Sarajevo Canton amends its constitution

On the 5th of September I have attacked the EU Delegation to BiH’s position towards the lack of commitment by BiH politicians in implementing ECRH rule over the famous Finci-Sejdic case.

Apparently, I have committed a mistake, though.
Unfortunately this does not involves the EU Delegation, which harsh position towards BiH politicians is still very hard, and will not lead to any amelioration in the political life in the country.

I wrongly believed that no BiH government would have been able to independently modify its constitution, aligning the document to the ECHR ruling previously mentioned. Apparently, the Sarajevo Canton managed to accomplish such unmistakably historic deed.

I will try to acquire a translation of the document and than provide you, my dear readers, a socio-political commentary on it. It is however undoubtably remarkable that BiH politics shows some signs of life.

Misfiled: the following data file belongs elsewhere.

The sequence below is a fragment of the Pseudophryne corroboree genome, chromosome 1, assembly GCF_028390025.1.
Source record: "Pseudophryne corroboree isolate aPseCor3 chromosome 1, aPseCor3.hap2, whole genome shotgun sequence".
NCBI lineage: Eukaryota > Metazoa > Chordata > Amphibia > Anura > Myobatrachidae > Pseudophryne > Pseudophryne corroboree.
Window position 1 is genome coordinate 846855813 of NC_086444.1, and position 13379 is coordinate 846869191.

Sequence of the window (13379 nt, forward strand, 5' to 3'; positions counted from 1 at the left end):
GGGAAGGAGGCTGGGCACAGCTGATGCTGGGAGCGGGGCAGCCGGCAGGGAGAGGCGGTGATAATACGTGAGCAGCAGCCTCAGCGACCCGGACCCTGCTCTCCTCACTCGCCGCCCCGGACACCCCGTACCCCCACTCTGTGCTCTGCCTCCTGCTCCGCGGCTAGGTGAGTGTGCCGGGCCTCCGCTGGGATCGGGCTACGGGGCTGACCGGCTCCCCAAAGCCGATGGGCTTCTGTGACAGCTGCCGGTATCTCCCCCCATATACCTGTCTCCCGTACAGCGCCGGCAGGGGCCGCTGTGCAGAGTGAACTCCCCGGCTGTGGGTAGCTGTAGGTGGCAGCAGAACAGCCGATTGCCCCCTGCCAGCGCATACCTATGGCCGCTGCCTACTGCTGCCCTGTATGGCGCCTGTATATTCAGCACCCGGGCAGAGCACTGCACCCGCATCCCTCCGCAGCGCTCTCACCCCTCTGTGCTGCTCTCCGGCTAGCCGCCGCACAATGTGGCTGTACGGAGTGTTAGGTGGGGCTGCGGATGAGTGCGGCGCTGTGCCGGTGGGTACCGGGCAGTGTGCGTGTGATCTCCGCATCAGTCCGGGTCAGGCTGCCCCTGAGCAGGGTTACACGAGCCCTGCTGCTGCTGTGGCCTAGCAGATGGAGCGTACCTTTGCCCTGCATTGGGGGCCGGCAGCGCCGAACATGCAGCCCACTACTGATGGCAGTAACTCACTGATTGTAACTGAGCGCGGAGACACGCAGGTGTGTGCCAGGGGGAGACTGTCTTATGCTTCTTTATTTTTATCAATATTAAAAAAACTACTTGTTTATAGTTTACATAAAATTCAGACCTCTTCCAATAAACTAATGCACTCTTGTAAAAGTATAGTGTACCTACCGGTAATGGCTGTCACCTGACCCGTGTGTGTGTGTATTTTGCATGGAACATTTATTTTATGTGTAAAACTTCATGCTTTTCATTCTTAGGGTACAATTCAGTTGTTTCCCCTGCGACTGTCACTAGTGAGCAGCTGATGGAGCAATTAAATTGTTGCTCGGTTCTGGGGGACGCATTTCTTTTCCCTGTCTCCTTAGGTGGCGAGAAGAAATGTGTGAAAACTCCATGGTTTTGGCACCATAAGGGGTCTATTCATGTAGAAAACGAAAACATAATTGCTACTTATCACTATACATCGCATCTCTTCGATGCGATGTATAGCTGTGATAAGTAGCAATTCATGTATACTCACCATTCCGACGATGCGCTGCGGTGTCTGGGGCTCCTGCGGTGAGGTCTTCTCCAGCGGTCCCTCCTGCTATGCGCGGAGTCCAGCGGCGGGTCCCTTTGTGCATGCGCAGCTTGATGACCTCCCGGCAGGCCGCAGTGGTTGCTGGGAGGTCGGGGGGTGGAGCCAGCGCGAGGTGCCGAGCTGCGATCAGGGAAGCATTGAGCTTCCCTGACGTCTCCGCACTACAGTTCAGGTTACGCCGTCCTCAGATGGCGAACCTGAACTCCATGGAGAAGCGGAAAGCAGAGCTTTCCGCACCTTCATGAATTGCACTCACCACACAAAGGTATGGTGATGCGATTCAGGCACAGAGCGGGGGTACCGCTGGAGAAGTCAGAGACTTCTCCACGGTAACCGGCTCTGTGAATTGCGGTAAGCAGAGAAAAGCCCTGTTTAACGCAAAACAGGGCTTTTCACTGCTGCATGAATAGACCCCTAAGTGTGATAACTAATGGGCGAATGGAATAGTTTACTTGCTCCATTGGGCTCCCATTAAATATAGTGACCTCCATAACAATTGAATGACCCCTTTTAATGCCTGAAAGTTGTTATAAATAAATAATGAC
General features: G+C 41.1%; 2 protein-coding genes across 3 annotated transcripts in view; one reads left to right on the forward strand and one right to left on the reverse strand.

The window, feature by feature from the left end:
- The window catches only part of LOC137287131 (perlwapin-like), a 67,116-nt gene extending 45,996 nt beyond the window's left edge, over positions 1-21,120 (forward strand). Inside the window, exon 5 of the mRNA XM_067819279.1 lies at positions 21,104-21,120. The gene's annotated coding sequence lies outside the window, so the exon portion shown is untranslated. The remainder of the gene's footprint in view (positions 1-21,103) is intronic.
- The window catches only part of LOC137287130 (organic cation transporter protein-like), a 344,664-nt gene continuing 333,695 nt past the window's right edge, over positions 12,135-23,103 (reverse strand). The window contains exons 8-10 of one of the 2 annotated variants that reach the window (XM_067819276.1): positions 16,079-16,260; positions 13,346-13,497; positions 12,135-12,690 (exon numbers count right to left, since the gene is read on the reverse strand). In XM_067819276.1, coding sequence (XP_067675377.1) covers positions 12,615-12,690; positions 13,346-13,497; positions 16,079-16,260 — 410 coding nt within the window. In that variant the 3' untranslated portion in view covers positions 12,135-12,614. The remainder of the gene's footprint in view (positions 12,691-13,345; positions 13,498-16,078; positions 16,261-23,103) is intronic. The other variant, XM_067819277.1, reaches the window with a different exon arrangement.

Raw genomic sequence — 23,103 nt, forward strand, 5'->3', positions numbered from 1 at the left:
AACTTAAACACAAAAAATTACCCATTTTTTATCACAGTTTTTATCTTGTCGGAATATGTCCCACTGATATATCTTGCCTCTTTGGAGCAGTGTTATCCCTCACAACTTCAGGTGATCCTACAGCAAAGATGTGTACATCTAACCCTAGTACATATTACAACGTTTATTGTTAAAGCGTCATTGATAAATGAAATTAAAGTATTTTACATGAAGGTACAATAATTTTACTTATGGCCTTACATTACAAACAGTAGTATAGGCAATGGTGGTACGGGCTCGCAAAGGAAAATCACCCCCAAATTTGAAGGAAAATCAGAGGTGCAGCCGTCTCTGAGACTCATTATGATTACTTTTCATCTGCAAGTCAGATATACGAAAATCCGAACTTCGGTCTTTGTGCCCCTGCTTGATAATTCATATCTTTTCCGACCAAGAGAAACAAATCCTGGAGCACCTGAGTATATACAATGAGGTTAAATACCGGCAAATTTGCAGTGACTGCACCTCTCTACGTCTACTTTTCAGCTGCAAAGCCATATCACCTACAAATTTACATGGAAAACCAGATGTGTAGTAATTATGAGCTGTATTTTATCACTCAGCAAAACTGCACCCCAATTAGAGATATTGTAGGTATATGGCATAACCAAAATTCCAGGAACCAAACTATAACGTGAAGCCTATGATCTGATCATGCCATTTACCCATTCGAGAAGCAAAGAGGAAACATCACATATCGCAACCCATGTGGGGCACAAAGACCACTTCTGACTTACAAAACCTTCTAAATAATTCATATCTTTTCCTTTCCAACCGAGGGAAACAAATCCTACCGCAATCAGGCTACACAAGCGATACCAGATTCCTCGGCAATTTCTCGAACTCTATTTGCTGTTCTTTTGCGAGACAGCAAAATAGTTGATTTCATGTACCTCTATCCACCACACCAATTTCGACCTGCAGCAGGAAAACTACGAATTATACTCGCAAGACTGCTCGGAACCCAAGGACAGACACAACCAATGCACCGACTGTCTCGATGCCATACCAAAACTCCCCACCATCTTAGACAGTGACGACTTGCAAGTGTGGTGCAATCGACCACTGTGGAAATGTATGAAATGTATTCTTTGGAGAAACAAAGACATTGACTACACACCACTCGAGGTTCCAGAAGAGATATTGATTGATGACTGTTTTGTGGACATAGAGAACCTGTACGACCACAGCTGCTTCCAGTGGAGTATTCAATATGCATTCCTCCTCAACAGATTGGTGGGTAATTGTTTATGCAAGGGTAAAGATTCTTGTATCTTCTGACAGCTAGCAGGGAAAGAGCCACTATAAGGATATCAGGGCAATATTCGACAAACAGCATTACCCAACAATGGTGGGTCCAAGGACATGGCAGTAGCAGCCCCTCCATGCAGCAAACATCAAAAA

I sincerely hope that this event won’t remain an isolated case.

BiH census change: from theory to practice

Yesterday, SETimes reported the victory of NGO’s lobbying against the government regarding the thorny issue of 2013 census. As you can read in the article, the questionnaire model has been amended in order to guarantee a much wider span of possible answers and therefore granting BiH citizens the chance to define themselves in a more complete and coherent way.

I personally agree with the concerns expressed by Adnan Huskic, a member of Initiative for a Free Declaration and lecturer at the Sarajevo School of Science and Technology. My disquietude is not just linked to the bad timing of the scheduled, or to the chronic lack of awareness of most BiH population on the matter (which will in any case, partially nullify the aforementioned great NGO’s achievement).

My personal concerns regard the well known ease shown by other Balkan societies in pairing the census to the political elections. Montenegro for example, passed from having a 98% Serbian majority to a 34% Serbian minority in less than a decade. No major migration took place in that short timespan. The leverage of power, however, definitely migrated from Belgrade to Podgorica, and this made the miracle happen.